Although kingdom slammed recognition of Jerusalem as capital of Israel, as a key ally it will still receive $1.275 billion a year until 2022, an annual increase of $275 million
AMMAN, Jordan — Despite repeated threats to punish countries that don’t agree with US policy in the Middle East, the Trump administration is set to boost aid to Jordan by more than $1 billion over the next five years.
US President Donald Trump has vowed to cut aid to nations that oppose the US, yet rhetoric appears to have hit reality with Jordan, a critical American partner in the volatile Middle East that has opposed the administration’s Mideast approach.
Nonetheless, US officials say the administration has decided to give Jordan $1.275 billion annually until 2022. That’s $275 million more per year than the current level.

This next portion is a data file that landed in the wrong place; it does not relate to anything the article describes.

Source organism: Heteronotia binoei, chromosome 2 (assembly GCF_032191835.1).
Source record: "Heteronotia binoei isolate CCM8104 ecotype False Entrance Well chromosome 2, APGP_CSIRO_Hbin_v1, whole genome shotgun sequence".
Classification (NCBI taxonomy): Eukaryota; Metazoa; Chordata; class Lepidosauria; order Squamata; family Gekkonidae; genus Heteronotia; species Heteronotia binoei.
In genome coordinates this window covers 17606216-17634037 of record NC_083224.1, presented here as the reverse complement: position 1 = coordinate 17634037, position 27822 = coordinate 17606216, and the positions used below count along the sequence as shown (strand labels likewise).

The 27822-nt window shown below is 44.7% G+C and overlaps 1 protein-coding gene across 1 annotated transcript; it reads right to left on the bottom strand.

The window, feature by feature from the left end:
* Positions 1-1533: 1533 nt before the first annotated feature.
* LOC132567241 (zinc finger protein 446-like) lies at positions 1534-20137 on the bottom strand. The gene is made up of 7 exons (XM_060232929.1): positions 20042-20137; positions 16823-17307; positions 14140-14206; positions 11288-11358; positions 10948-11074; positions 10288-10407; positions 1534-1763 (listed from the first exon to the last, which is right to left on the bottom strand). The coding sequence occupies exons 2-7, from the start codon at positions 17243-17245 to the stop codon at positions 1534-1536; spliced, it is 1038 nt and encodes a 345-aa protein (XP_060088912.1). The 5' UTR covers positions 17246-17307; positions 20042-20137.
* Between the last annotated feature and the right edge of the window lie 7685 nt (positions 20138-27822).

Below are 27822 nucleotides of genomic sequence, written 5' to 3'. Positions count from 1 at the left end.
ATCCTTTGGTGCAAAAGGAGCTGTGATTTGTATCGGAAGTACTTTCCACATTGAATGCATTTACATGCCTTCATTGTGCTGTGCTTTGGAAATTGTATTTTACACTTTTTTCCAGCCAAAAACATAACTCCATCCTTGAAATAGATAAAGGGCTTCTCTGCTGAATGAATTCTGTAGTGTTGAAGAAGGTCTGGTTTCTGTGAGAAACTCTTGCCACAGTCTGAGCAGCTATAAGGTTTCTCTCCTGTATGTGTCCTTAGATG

US Secretary of State Rex Tillerson and Jordan’s foreign minister will sign the aid agreement in Amman on Wednesday, according to officials, who were not authorized to preview the announcement and spoke on condition of anonymity.
The expected announcement appears to represent a victory of sorts for Tillerson and US Defense Secretary Jim Mattis, both of whom have been lobbying the administration to continue such assistance on national security grounds. But Trump and his US ambassador to the United Nations, Nikki Haley, have been pressing for aid cuts.
Jordan, a longtime partner of the US and one of only two Arab nations to have full diplomatic relations with Israel, is especially critical as an American ally, given its large Palestinian population along with the influx of hundreds of thousands of refugees from Syria.
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